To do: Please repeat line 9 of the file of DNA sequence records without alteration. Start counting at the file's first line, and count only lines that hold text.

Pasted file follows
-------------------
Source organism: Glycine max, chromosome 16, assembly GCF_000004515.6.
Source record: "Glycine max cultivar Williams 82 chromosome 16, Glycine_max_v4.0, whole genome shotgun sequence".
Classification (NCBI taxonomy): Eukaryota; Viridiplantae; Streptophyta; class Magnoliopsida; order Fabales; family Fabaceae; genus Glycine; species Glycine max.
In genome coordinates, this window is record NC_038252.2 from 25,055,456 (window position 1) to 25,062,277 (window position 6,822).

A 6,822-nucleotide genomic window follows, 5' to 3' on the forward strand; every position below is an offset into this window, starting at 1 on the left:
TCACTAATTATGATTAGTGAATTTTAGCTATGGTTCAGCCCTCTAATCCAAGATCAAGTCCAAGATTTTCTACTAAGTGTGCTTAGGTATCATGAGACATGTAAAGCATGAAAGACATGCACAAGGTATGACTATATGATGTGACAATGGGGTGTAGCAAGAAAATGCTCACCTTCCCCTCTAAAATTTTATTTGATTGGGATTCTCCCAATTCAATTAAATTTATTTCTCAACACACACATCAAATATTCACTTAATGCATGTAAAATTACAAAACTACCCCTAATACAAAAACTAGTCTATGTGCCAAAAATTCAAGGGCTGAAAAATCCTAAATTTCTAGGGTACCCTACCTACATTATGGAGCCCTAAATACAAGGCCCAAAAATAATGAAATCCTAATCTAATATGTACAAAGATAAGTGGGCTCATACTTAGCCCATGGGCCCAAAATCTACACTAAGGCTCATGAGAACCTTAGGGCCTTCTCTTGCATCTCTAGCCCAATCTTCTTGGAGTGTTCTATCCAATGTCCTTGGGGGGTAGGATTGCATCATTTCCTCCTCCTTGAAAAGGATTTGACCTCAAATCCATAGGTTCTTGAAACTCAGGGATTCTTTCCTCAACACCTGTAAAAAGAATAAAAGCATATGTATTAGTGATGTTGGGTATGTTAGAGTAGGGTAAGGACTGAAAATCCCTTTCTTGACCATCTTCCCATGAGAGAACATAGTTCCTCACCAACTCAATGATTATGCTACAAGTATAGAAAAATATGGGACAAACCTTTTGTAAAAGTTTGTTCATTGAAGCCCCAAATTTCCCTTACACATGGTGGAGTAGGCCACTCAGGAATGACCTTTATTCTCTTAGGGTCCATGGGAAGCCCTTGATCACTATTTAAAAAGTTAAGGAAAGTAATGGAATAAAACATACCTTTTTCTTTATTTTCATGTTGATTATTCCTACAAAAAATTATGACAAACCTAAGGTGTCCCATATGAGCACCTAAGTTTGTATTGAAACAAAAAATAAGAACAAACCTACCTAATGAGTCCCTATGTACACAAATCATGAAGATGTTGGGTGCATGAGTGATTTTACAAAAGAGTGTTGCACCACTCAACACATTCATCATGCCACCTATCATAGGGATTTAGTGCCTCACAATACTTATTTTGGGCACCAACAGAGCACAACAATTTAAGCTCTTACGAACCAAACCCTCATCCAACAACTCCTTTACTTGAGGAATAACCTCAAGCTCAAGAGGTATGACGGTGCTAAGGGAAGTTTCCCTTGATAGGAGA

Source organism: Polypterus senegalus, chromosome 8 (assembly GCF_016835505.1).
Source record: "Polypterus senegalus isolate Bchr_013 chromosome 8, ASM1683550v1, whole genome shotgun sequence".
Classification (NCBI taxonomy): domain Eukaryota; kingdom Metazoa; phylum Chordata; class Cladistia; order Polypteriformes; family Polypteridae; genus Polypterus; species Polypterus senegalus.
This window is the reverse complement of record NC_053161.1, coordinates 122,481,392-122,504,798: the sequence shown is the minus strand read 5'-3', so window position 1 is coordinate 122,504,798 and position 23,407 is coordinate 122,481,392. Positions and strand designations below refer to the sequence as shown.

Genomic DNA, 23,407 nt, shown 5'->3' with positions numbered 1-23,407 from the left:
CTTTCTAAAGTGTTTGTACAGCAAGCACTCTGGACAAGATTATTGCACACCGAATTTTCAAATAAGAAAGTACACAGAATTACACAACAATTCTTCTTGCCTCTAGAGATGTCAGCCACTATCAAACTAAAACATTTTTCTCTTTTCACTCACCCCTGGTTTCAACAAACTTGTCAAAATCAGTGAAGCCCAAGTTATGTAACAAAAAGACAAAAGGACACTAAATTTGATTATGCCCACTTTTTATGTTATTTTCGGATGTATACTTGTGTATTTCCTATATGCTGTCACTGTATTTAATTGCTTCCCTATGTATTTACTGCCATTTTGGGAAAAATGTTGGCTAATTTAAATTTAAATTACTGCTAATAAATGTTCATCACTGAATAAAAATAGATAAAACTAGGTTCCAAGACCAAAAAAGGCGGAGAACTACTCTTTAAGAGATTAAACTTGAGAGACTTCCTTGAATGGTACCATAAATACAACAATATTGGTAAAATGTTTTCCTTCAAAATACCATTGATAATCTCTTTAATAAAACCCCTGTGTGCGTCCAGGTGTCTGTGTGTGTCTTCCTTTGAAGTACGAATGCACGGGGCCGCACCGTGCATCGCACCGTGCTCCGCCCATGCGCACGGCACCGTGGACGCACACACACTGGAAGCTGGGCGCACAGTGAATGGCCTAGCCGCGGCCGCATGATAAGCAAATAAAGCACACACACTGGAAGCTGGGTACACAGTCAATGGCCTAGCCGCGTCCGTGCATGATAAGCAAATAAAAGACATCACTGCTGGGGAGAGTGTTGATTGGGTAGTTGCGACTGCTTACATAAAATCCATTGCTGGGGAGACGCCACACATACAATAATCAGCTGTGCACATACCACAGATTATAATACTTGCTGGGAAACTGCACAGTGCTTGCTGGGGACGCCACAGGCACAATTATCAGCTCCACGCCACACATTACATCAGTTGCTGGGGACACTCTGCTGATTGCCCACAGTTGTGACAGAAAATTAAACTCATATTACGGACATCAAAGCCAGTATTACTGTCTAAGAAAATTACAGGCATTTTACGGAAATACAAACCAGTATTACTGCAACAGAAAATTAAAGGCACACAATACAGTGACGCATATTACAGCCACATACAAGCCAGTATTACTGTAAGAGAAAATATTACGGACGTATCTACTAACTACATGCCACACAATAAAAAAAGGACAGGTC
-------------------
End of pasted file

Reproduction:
Classification (NCBI taxonomy): domain Eukaryota; kingdom Metazoa; phylum Chordata; class Cladistia; order Polypteriformes; family Polypteridae; genus Polypterus; species Polypterus senegalus.